Susanna McLeod

Susanna McLeod

Glimpses of Canadian History : Email:

Forget Butter – We Want Margarine!

Invented in France in 1867, oleomargarine was banned in Canada in 1886. The spread was enriched and affordable, and it was a threat to the dairy industry.

Margarine, the butter substitute that is slathered on toast, baked into muffins and melting on top of a scoop of mashed potatoes, was a welcomed product for consumers in Canada and countries around the world. Invented in France by chemist Hippolyte Mège-Mouries in 1867, the edible oil product then called oleomargarine was patented in 1870 and quickly spread across the ocean to North America. That’s when the trouble started.

Margarine A Prohibited Product

The colour packet, squeezed to spread colour into white margarine

The colour packet, squeezed to spread colour into white margarine

Enriched with Vitamins A and D to provide a healthy substitute for expensive butter, margarine was affordable for almost everyone. Originally made with beef fat, the spread changed to a vegetable oil base with new manufacturing techniques. But, dairy farmers objected. The farmers made every attempt to slow the production and sale of margarine, even taking their complaints to the federal government. Since the dairymen were good, solid voters of the day, the politicians heeded their call. Margarine was deemed “an injurious product.” According to Canadian Encyclopedia, the “manufacture and sale of margarine was forbidden by an Act of Parliament” in 1886.

No Vote, No Say

Banning margarine was a political move that left out the opinions of those

New product Margarine!

New product Margarine!

who could not vote – women, men who did not own property and the poor. It was claimed by MP Arthur Gillmore of New Brunswick that, “If those who use oleomargarine were the electors of this country, you would not find so many to support this proposition,” noted Ruth Dupre in an essay on

The pressures of war-time brought a shortage of butter during WWI. Budget-conscious and interested in health, women demanded margarine on the table for their families. The ban was lifted as a war-measures act, permitting the legal manufacture and sale of margarine one year at a time. Canadians enjoyed the butter-like spread until 1923, when it was once again brought under prohibition by a protectionist government trying to guard the dairy farmers. The Quebec farmers were a powerful lobby against oleomargarine with petitions from 800 agricultural societies, said Ruth Dupre. (NewFoundland was still a British colony and ignored the law. The Newfoundland Butter Company produced only margarine and at half the price of real butter, said CBC News Indepth in March 2005.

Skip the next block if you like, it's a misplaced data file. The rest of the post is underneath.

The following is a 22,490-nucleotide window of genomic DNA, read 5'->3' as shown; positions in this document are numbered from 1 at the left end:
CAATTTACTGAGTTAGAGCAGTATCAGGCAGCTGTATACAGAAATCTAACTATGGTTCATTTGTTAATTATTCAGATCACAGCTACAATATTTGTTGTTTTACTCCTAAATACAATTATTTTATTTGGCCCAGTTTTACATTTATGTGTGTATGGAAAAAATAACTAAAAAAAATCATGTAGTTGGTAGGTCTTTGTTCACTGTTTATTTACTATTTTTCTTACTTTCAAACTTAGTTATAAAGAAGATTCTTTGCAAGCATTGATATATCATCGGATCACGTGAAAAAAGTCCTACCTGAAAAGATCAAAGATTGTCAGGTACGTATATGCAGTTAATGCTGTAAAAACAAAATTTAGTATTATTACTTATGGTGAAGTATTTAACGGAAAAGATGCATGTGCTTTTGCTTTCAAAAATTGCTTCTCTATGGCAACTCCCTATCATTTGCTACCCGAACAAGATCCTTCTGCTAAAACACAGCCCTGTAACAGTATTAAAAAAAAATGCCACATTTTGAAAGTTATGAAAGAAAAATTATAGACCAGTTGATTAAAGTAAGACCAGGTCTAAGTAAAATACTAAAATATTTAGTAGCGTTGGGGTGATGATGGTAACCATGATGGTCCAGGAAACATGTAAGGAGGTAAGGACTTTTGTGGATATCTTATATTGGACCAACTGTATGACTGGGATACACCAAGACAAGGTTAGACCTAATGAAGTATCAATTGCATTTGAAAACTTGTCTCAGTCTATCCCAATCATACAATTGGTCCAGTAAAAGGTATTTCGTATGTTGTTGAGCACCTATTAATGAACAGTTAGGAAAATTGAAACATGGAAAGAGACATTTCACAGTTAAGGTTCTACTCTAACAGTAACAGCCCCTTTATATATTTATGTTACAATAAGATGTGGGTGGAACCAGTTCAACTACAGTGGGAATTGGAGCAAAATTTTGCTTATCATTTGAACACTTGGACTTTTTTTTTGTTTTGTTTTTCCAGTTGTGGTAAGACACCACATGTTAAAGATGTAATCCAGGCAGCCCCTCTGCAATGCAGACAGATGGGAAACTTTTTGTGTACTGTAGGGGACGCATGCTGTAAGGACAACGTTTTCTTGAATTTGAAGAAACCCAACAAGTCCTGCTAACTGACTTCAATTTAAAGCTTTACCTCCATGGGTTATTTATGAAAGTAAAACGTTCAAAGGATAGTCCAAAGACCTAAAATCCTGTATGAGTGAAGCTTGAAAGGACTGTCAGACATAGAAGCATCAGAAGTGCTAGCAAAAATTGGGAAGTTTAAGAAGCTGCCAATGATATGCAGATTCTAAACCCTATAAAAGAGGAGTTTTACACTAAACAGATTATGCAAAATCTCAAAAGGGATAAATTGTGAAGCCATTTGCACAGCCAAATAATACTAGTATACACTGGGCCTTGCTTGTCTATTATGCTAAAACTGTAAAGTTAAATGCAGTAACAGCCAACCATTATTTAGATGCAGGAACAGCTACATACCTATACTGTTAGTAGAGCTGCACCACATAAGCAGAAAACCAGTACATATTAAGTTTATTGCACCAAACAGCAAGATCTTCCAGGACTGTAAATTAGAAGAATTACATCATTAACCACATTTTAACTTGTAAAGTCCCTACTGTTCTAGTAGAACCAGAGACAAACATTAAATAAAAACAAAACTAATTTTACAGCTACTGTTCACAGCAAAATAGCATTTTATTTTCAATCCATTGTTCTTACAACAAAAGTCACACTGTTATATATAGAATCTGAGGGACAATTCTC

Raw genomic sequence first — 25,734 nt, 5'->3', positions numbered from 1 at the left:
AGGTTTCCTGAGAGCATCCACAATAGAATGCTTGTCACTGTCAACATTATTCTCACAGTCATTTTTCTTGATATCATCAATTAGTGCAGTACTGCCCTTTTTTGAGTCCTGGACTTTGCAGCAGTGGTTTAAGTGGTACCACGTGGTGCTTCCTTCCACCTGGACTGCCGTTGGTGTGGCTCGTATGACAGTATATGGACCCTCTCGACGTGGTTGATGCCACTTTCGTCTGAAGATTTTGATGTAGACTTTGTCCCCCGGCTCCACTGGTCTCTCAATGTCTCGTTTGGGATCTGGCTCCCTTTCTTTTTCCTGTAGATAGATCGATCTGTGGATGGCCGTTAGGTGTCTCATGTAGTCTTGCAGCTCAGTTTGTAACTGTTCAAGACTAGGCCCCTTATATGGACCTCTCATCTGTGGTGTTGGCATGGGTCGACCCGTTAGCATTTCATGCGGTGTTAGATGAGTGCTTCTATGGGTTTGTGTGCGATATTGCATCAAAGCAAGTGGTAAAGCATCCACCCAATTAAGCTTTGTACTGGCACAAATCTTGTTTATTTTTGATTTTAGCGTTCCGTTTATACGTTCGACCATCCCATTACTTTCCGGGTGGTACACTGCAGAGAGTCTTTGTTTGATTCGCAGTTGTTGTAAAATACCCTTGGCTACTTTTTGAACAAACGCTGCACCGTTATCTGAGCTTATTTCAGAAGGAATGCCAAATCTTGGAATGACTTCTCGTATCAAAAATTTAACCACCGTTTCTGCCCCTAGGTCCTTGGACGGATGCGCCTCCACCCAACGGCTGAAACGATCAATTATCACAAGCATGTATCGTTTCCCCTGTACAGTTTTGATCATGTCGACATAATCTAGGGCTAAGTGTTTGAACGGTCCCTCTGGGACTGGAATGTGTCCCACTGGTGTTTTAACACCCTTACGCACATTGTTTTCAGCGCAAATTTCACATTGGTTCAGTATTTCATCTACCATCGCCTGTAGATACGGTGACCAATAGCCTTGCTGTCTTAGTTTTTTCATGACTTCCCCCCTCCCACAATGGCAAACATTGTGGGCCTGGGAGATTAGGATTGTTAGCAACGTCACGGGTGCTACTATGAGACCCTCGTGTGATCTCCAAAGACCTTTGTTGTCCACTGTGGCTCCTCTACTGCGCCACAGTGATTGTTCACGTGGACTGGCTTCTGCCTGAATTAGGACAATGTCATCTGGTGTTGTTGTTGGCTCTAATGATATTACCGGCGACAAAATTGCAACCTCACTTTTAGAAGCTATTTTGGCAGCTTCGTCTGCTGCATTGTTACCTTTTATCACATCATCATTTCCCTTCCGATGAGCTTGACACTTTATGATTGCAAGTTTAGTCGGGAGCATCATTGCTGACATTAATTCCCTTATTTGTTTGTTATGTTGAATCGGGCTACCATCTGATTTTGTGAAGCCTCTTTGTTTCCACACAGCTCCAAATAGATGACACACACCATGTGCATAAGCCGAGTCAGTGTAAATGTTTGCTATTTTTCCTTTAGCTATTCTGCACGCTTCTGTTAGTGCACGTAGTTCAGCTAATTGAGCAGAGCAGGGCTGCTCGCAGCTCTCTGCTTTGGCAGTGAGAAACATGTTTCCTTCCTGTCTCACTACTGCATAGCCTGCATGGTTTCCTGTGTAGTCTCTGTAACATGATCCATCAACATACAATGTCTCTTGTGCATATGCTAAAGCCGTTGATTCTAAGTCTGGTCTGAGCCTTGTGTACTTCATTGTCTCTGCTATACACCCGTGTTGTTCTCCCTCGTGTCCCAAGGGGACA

Margarine Prohibition Dropped 1948

In 1948, a challenge was brought before the Supreme Court of Canada to have the ban on margarine removed. Farmers fought the new law, noted a radio archive clip from the CBC, stating it would destroy their livelihood, as less milk would be needed, fewer cows would be required, few fields would receive manure fertilization and many would fall fallow. The Court disagreed. No longer classed as an injurious product, margarine was legalized, becoming a provincial responsibility. The fight wasn’t quite over for the spread, though. The Province of Quebec then banned the product to protect its own farming community. Even possession of margarine was a crime in Quebec, but manufacturers worked around the law, renaming margarine a spread. The Ontario government refused to allow margarine to be coloured like butter at the factory.

Ontario manufacturers included food colouring packets

To avoid penalty, some manufacturers produced a bright yellow margarine, others a white product. To get the light, butter-yellow shading that consumers desired, manufacturers sold their white margarine with packets of food colouring. Added by the customer, it would take up to 20 minutes of mixing and squishing to get the yellow hue throughout the margarine.

Quebec finally permitted margarine production and sale in 1961, as long as the colouring could not be confused with butter. A butter battle was brought to court again in 1997 by food manufacturer Unilever Company. Battling back and forth for years, in 2005 the Supreme Court of Canada upheld the Quebec law requiring margarine to be white. In all other provinces, margarine may be purchased in range of yellow hues.

This article first appeared on in 2008.  Copyright Susanna McLeod

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